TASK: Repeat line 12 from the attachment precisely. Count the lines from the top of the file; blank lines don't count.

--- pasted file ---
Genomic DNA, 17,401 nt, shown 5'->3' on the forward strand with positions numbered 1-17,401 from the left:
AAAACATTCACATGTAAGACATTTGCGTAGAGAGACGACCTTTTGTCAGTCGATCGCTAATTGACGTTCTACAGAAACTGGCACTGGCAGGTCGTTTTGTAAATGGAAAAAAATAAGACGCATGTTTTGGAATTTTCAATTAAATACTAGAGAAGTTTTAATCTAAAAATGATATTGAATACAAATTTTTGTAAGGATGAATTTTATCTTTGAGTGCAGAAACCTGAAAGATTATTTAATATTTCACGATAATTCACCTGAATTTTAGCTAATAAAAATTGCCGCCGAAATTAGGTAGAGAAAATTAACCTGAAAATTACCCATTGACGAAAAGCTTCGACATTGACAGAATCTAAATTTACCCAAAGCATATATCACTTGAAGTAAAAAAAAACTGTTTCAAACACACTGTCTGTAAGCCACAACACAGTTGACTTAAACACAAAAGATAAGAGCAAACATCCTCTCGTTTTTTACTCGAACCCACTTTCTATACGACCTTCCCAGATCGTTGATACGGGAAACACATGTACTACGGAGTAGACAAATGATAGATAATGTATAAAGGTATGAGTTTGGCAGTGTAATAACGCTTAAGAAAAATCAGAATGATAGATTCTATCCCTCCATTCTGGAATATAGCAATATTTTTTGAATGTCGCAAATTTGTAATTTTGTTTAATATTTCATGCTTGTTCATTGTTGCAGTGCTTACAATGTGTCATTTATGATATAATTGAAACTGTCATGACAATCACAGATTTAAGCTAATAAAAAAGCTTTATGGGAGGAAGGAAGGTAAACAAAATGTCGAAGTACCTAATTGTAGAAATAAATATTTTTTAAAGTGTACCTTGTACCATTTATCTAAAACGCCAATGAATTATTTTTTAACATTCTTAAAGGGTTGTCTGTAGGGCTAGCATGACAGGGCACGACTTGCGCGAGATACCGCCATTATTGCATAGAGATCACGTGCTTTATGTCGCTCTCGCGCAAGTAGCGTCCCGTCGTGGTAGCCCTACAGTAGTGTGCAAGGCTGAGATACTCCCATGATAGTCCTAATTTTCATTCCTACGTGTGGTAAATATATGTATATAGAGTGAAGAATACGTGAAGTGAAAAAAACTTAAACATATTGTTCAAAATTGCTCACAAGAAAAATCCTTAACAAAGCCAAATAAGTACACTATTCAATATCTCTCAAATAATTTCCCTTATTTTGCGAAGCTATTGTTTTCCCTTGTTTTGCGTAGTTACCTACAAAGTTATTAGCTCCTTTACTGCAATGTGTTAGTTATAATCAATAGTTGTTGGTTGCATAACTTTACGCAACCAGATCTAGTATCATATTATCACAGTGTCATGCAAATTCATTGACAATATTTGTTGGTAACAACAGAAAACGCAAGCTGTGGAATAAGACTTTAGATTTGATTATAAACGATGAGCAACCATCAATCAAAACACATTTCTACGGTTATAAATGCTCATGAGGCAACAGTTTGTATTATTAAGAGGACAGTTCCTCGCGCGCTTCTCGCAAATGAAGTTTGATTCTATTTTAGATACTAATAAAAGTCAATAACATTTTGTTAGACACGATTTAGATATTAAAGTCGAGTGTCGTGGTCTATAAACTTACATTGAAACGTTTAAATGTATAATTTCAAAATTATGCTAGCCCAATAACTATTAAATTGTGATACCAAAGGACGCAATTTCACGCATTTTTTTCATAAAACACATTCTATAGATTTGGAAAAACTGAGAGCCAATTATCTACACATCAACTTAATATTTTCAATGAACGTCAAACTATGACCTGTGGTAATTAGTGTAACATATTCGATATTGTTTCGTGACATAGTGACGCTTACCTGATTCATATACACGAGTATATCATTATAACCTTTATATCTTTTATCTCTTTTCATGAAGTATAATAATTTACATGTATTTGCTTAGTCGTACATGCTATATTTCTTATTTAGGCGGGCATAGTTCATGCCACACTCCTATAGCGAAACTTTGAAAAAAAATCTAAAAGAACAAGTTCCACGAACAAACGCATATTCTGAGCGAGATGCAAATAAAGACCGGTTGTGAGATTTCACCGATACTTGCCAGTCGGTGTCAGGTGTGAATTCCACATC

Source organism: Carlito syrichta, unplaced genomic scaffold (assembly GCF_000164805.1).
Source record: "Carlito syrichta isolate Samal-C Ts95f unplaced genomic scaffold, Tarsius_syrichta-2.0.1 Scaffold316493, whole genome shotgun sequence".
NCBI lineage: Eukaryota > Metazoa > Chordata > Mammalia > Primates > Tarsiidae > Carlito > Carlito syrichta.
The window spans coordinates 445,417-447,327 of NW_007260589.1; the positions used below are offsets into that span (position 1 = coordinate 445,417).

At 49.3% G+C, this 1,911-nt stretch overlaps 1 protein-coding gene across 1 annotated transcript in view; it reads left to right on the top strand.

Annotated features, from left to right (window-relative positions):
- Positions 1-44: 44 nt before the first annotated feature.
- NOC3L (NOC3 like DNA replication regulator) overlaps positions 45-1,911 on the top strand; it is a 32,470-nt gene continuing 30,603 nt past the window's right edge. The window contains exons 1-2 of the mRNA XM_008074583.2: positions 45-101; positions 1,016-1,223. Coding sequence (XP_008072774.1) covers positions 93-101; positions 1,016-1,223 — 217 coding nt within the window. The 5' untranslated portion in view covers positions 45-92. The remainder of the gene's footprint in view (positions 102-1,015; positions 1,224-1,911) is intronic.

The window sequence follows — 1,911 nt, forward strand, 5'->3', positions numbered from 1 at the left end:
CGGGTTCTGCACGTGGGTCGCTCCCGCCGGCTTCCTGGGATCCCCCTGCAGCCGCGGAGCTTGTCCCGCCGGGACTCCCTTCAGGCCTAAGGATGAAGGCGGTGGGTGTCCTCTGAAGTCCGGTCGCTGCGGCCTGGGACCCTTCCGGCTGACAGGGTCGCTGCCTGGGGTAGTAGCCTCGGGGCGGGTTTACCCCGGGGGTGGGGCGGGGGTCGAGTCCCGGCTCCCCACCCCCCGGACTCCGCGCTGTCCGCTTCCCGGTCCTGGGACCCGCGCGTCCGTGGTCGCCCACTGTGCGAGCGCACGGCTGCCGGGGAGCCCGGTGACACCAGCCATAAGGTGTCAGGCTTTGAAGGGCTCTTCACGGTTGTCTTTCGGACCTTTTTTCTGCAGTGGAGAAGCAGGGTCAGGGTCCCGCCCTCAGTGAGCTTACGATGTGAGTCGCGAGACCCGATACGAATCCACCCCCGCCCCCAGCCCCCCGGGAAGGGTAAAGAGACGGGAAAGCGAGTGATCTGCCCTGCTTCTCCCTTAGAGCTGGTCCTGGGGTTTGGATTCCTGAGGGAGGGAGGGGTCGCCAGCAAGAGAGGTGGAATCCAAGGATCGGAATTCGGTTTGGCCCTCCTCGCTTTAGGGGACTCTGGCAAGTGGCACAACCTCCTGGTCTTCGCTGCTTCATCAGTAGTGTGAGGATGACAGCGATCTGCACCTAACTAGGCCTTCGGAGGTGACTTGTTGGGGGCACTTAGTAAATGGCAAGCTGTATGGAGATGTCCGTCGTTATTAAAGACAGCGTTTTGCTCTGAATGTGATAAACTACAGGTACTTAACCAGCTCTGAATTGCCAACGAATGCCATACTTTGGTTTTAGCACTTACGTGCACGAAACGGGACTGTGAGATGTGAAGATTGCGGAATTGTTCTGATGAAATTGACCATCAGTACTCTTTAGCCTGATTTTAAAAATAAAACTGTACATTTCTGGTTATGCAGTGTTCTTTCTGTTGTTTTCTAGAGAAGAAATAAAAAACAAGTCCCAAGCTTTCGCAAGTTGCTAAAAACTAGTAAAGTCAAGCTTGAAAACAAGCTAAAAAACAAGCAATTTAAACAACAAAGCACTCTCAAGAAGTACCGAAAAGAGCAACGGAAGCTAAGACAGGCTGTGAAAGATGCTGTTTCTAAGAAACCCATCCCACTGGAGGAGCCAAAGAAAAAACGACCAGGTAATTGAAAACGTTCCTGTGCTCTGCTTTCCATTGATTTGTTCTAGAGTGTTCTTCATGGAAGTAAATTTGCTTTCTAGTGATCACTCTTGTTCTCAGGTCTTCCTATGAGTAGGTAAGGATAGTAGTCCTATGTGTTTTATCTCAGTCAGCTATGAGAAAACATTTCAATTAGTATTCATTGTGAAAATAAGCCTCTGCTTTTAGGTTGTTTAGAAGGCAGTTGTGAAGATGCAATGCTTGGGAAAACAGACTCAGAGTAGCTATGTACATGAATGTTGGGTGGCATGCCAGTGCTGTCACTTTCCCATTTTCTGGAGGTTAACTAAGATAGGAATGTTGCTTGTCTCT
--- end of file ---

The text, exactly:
CGGGTTCTGCACGTGGGTCGCTCCCGCCGGCTTCCTGGGATCCCCCTGCAGCCGCGGAGCTTGTCCCGCCGGGACTCCCTTCAGGCCTAAGGATGAAGGCGGTGGGTGTCCTCTGAAGTCCGGTCGCTGCGGCCTGGGACCCTTCCGGCTGACAGGGTCGCTGCCTGGGGTAGTAGCCTCGGGGCGGGTTTACCCCGGGGGTGGGGCGGGGGTCGAGTCCCGGCTCCCCACCCCCCGGACTCCGCGCTGTCCGCTTCCCGGTCCTGGGACCCGCGCGTCCGTGGTCGCCCACTGTGCGAGCGCACGGCTGCCGGGGAGCCCGGTGACACCAGCCATAAGGTGTCAGGCTTTGAAGGGCTCTTCACGGTTGTCTTTCGGACCTTTTTTCTGCAGTGGAGAAGCAGGGTCAGGGTCCCGCCCTCAGTGAGCTTACGATGTGAGTCGCGAGACCCGATACGAATCCACCCCCGCCCCCAGCCCCCCGGGAAGGGTAAAGAGACGGGAAAGCGAGTGATCTGCCCTGCTTCTCCCTTAGAGCTGGTCCTGGGGTTTGGATTCCTGAGGGAGGGAGGGGTCGCCAGCAAGAGAGGTGGAATCCAAGGATCGGAATTCGGTTTGGCCCTCCTCGCTTTAGGGGACTCTGGCAAGTGGCACAACCTCCTGGTCTTCGCTGCTTCATCAGTAGTGTGAGGATGACAGCGATCTGCACCTAACTAGGCCTTCGGAGGTGACTTGTTGGGGGCACTTAGTAAATGGCAAGCTGTATGGAGATGTCCGTCGTTATTAAAGACAGCGTTTTGCTCTGAATGTGATAAACTACAGGTACTTAACCAGCTCTGAATTGCCAACGAATGCCATACTTTGGTTTTAGCACTTACGTGCACGAAACGGGACTGTGAGATGTGAAGATTGCGGAATTGTTCTGATGAAATTGACCATCAGTACTCTTTAGCCTGATTTTAAAAATAAAACTGTACATTTCTGGTTATGCAGTGTTCTTTCTGTTGTTTTCTAGAGAAGAAATAAAAAACAAGTCCCAAGCTTTCGCAAGTTGCTAAAAACTAGTAAAGTCAAGCTTGAAAACAAGCTAAAAAACAAGCAATTTAAACAACAAAGCACTCTCAAGAAGTACCGAAAAGAGCAACGGAAGCTAAGACAGGCTGTGAAAGATGCTGTTTCTAAGAAACCCATCCCACTGGAGGAGCCAAAGAAAAAACGACCAGGTAATTGAAAACGTTCCTGTGCTCTGCTTTCCATTGATTTGTTCTAGAGTGTTCTTCATGGAAGTAAATTTGCTTTCTAGTGATCACTCTTGTTCTCAGGTCTTCCTATGAGTAGGTAAGGATAGTAGTCCTATGTGTTTTATCTCAGTCAGCTATGAGAAAACATTTCAATTAGTATTCATTGTGAAAATAAGCCTCTGCTTTTAGGTTGTTTAGAAGGCAGTTGTGAAGATGCAATGCTTGGGAAAACAGACTCAGAGTAGCTATGTACATGAATGTTGGGTGGCATGCCAGTGCTGTCACTTTCCCATTTTCTGGAGGTTAACTAAGATAGGAATGTTGCTTGTCTCT